item 8 >>> Just as I’m entering the beginning stages of being “Christmased out,” another mystery emerges. Maybe I’ll have the answer for next year. And just maybe the Internet will be ready for me, because right now all I can find is a jumble of conflicting information. I’m talking about that wonderful stuttering “Blue Christmas” record…the 45 says “Seymour Swine and the Squealers.” For some reason, some people say “Sylvester Swine,” and of course it’s commonly referred to as “Porky Pig.” The story goes that the record was originally issued attributing it to Porky, but Warner Brothers complained, and the Swine named was substituted. But who is it really? Some say it’s from Bob Rivers’ “Twisted” series. Others point to comedian Mark McCollum, who does do musical impressions, but I can’t find him doing this. The leading candidate is someone called Donny Brownlee, a DJ from Ocean City, Maryland, with Bill Lynn on guitar. What year? 1980, 1985, 1999, your choice. There’s also a slicker “cover” version by John-Boy and Billy, 2 Charlotte, NC jocks. And apparently Ray Stevens did a version, too.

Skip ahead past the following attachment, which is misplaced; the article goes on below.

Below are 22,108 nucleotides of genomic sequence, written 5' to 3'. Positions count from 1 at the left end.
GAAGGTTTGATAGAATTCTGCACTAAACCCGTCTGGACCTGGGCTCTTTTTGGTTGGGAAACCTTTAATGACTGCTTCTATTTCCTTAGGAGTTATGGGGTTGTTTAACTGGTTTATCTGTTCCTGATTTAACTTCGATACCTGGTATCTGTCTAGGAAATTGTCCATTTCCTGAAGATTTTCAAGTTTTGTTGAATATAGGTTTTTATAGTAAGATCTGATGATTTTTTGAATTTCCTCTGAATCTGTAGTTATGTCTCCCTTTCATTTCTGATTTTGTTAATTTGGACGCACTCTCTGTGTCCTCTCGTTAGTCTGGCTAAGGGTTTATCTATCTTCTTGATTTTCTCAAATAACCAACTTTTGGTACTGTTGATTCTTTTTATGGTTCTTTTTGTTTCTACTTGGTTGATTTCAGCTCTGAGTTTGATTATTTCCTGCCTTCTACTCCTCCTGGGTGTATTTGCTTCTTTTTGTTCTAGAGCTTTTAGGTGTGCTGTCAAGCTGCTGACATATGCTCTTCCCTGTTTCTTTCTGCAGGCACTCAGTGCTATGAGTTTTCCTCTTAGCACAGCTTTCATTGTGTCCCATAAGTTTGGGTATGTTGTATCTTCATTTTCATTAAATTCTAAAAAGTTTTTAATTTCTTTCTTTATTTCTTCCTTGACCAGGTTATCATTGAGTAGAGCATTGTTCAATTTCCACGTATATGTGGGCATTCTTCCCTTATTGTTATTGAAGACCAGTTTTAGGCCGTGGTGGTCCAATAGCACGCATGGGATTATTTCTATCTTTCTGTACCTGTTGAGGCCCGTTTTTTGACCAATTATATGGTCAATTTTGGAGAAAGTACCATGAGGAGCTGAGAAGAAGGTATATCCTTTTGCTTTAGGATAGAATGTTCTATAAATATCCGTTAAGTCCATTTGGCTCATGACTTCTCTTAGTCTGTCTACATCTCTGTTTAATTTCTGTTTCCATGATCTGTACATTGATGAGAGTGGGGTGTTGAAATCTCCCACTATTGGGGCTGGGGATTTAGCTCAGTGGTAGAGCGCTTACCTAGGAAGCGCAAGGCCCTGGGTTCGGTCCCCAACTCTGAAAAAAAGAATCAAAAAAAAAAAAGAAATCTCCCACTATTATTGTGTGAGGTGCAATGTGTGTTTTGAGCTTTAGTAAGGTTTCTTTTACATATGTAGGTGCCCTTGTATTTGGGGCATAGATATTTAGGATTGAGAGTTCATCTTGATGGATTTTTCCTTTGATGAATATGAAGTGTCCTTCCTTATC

item 9 >>> But the real mystery is this: at a great website called forgottenhits.com, someone wrote in that during the 50s and 60s, the Top 40 radio station in Oklahoma City issued, along with its regular weekly survey, a special Christmas listing. He quotes many of the tunes, including “Porky’s Blue Christmas — 1958.”  And that’s waaaay before most guesses place it. Hoo nose, sez me.

item 9.5 >>> OK I did a quick check, and John-Boy and Billy say their version is sung by Donny Brownlee, and that’s not the “traditional” version, the one I like. Theirs has jingle bells accompanying the guitar, and insane audience laughter from the very start. The “real” version doesn’t, and sounds a lot more like Mel Blanc. And besides, were John-Boy and Billy around in 1958? Anyway, we got a whole year to sort it out…